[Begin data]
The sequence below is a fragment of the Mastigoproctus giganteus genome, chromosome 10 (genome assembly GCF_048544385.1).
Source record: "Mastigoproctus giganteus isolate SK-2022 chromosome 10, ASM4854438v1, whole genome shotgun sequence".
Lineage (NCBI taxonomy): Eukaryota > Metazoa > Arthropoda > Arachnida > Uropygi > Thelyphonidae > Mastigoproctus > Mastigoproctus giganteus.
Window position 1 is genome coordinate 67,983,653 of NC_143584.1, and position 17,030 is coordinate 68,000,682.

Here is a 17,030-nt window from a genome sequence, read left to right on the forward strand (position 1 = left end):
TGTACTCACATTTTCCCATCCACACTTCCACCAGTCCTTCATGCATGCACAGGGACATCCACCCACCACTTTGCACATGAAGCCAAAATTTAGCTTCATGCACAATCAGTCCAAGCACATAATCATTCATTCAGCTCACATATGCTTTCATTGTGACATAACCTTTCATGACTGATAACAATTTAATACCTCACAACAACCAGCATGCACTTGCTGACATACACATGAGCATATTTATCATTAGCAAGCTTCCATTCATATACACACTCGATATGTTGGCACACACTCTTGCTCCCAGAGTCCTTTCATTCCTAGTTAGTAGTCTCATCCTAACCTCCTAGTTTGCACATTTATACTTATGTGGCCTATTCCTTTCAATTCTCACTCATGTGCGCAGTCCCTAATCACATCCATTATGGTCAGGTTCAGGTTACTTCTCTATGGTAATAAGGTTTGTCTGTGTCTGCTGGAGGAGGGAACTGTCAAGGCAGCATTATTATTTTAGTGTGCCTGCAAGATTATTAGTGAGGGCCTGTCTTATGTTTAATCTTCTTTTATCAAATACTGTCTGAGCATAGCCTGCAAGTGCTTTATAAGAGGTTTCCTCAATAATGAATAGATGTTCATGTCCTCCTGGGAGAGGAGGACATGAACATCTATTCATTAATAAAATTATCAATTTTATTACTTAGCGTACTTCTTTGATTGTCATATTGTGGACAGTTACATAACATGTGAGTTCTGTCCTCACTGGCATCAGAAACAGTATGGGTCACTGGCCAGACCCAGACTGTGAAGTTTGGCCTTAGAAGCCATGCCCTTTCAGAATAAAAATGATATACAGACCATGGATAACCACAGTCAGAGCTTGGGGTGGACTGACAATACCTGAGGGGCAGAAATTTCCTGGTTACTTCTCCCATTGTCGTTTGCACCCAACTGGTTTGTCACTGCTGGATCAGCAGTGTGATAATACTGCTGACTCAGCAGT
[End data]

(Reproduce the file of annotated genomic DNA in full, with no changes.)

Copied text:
The sequence below is a fragment of the Mastigoproctus giganteus genome, chromosome 10 (genome assembly GCF_048544385.1).
Source record: "Mastigoproctus giganteus isolate SK-2022 chromosome 10, ASM4854438v1, whole genome shotgun sequence".
Lineage (NCBI taxonomy): Eukaryota > Metazoa > Arthropoda > Arachnida > Uropygi > Thelyphonidae > Mastigoproctus > Mastigoproctus giganteus.
Window position 1 is genome coordinate 67,983,653 of NC_143584.1, and position 17,030 is coordinate 68,000,682.

Here is a 17,030-nt window from a genome sequence, read left to right on the forward strand (position 1 = left end):
TGTACTCACATTTTCCCATCCACACTTCCACCAGTCCTTCATGCATGCACAGGGACATCCACCCACCACTTTGCACATGAAGCCAAAATTTAGCTTCATGCACAATCAGTCCAAGCACATAATCATTCATTCAGCTCACATATGCTTTCATTGTGACATAACCTTTCATGACTGATAACAATTTAATACCTCACAACAACCAGCATGCACTTGCTGACATACACATGAGCATATTTATCATTAGCAAGCTTCCATTCATATACACACTCGATATGTTGGCACACACTCTTGCTCCCAGAGTCCTTTCATTCCTAGTTAGTAGTCTCATCCTAACCTCCTAGTTTGCACATTTATACTTATGTGGCCTATTCCTTTCAATTCTCACTCATGTGCGCAGTCCCTAATCACATCCATTATGGTCAGGTTCAGGTTACTTCTCTATGGTAATAAGGTTTGTCTGTGTCTGCTGGAGGAGGGAACTGTCAAGGCAGCATTATTATTTTAGTGTGCCTGCAAGATTATTAGTGAGGGCCTGTCTTATGTTTAATCTTCTTTTATCAAATACTGTCTGAGCATAGCCTGCAAGTGCTTTATAAGAGGTTTCCTCAATAATGAATAGATGTTCATGTCCTCCTGGGAGAGGAGGACATGAACATCTATTCATTAATAAAATTATCAATTTTATTACTTAGCGTACTTCTTTGATTGTCATATTGTGGACAGTTACATAACATGTGAGTTCTGTCCTCACTGGCATCAGAAACAGTATGGGTCACTGGCCAGACCCAGACTGTGAAGTTTGGCCTTAGAAGCCATGCCCTTTCAGAATAAAAATGATATACAGACCATGGATAACCACAGTCAGAGCTTGGGGTGGACTGACAATACCTGAGGGGCAGAAATTTCCTGGTTACTTCTCCCATTGTCGTTTGCACCCAACTGGTTTGTCACTGCTGGATCAGCAGTGTGATAATACTGCTGACTCAGCAGT